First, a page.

A panel of experts debate how to best prepare for the profound changes that lie ahead in the North
As the region risks becoming the new frontline for confrontation between global powers, the Glendon Global Debates return this month to examine the impact on the economic and social life of the people who call the Arctic home and for all those to the south.
The Arctic is warming faster than the global average making the prospect of ice-free Arctic waterways open to commercial traffic a possibility in the near future. Such an ice-free, east-west passage would establish the shortest route for the transfer of goods between the Atlantic and Pacific. These changes are being monitored closely by nations far from the Arctic. For example, China has declared itself to be a near-Arctic state.
Ms. Aleqa Hammond, former Prime Minister of Greenland, and a panelist at the upcoming event, contends that “Russia and China are already eyeing the Arctic and the region risks becoming the new frontline for confrontation between great powers.” Canada’s own Security Intelligence Service (CSIS) has warned Inuit leaders that foreign states could gain a foothold by offering to fill infrastructure gaps in the North.
Canada shares the arctic space with a number of other countries including Denmark, Greenland, Iceland, Finland, Norway, Sweden, Russia and the USA. Nearly 40% of Canada’s land mass is considered arctic and northern. Canada and Russia claim ownership of three quarters of the coastline. This represents more than 70% of Canada’s coastline.
Recently named the inaugural Fulbright Chair in Arctic Studies at Dartmouth College (USA), Professor Gabrielle Slowey now teaches courses in Canadian, Indigenous and Arctic Politics at York University. Her research investigates the intersection between indigenous people, governance, resource extraction and the environment. “There has to be a human dimension to Arctic security: people have to be part of the process, discussion and solution,” said Slowey who will also bring her unique perspective to the conversation.
The development of safe Arctic transportation routes also opens the possibility for increased economic development including resource extraction. These activities will have a profound impact on the economic and social life of the people who call the Arctic home, as well as those far beyond.
Professor Kari Roberts from Mount Royal University has made the study of Russia-West relations her life’s work and has spent many years studying Russia’s interests in the Arctic and what this means for Canada and NATO. “It is rarely in the interest of any state to disrupt geopolitical order. And it is even less advantageous for Arctic states, including Russia, to further undermine the historically peaceful and cooperative relationships in the region, which are now being tested in the current geopolitical moment,” said Roberts, who will join Hammond and Slowey on the panel.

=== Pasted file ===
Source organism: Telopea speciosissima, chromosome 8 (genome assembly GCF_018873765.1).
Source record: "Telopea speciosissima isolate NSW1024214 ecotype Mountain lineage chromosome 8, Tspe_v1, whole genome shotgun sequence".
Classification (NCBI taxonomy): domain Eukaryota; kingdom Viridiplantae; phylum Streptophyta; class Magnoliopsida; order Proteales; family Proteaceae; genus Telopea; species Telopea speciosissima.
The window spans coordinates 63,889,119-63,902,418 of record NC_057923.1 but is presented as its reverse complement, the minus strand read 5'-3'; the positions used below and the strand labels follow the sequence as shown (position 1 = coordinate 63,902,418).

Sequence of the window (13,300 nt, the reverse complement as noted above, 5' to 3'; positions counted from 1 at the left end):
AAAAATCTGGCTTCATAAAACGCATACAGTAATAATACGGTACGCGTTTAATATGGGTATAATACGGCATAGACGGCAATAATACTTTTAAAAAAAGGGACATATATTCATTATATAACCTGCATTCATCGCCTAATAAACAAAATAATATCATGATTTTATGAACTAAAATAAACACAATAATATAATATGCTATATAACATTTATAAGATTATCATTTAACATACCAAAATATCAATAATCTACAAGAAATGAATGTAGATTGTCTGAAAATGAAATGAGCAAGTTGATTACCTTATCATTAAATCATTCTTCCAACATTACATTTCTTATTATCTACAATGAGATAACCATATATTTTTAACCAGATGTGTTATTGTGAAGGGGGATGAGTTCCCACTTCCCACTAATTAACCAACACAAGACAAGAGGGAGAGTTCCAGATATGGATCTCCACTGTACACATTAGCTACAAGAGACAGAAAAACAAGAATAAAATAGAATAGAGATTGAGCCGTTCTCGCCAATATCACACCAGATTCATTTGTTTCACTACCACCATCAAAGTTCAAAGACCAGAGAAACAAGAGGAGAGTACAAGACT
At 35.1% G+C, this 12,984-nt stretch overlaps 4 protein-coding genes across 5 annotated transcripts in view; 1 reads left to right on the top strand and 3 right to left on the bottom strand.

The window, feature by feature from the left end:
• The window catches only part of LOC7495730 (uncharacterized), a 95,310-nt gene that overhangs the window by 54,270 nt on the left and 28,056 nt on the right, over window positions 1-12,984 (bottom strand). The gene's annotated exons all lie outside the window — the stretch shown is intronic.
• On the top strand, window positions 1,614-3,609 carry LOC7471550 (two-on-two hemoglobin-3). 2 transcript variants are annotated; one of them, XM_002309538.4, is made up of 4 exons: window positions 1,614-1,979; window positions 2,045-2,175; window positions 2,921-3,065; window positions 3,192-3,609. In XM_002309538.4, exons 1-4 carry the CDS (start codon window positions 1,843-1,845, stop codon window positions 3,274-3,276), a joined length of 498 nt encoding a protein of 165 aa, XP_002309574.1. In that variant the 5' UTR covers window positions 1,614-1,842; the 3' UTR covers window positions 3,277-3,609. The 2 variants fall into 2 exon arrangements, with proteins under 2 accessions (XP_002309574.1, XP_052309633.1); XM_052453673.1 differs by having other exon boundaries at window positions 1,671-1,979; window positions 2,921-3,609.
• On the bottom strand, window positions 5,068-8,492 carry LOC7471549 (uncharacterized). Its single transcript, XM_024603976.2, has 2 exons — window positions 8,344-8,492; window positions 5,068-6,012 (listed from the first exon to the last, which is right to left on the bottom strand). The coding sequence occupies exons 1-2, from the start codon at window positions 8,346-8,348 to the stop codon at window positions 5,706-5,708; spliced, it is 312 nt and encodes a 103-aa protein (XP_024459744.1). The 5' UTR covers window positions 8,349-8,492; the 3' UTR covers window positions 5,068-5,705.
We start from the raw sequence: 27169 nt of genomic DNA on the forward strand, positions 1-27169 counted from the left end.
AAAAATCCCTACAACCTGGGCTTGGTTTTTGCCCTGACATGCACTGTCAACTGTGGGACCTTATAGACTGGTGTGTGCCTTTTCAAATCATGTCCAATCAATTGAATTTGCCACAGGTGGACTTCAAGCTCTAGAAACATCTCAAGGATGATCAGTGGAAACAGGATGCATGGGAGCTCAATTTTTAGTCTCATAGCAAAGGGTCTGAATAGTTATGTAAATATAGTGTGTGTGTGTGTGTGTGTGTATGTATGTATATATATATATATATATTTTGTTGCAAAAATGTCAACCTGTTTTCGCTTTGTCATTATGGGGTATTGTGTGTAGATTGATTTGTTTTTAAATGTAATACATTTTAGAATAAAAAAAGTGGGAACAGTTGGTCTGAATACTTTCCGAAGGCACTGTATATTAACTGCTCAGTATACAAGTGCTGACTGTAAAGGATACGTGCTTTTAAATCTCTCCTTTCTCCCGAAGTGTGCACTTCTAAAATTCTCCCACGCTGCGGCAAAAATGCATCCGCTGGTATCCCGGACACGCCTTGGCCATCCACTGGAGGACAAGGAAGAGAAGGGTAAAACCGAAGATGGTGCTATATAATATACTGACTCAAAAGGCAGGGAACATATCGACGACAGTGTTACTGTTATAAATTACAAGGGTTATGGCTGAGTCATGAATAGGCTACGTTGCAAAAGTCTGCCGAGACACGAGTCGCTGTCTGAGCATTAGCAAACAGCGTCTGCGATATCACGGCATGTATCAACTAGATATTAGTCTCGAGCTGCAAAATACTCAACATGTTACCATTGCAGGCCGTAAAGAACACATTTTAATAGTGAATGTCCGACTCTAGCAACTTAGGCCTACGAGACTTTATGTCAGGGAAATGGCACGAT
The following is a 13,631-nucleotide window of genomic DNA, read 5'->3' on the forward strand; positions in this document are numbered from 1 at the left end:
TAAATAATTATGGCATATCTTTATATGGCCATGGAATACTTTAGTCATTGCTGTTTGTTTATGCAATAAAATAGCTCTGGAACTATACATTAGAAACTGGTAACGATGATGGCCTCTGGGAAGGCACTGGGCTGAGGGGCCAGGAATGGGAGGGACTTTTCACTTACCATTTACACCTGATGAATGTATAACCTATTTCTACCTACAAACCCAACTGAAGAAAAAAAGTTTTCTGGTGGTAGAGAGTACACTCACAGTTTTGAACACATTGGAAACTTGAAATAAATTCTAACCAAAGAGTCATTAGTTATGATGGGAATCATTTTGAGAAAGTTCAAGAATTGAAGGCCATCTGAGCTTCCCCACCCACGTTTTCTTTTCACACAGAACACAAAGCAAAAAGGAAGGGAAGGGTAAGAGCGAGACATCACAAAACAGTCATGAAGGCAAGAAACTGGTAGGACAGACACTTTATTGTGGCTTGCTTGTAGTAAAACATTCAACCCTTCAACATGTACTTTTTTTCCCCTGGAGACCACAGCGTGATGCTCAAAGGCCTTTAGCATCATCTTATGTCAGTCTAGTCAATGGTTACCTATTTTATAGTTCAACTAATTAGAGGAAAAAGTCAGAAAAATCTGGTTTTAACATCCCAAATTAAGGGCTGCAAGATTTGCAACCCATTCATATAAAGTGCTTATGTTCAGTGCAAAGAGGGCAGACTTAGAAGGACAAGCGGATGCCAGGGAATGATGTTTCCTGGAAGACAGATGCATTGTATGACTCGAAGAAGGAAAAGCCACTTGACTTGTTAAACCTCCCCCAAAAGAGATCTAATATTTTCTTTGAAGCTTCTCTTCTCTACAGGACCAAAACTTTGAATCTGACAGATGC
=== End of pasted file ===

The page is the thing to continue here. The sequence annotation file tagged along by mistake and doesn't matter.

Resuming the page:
Countries like Canada and Greenland have stated that the Arctic is central to their national identity, prosperity, security, values and interests. This conversation hosted by the Glendon Global Debates will explore what concrete actions should underpin these statements.
Moderated by Susan Pond, Director of the Glendon School of Public and International Affairs, this hybrid event will explore opportunities and possible threats afforded by a warming Arctic region.
As a bilingual institution in the heart of Toronto training future changemakers, Glendon is uniquely positioned to support leaders and communities in a forward-looking assessment of Canada’s role in global affairs. We are proud to promote participatory dialogue and contribute to creating positive change in the world.
Join us on November 29th, alongside our distinguished guests, and become a part of this crucial conversation.
For those wishing to join virtually, the debate will also be livestreamed. A link to the event will be shared with all registered participants via email a few hours prior to the event.
The debate will be conducted in English. We invite the audience to ask questions in either French or English.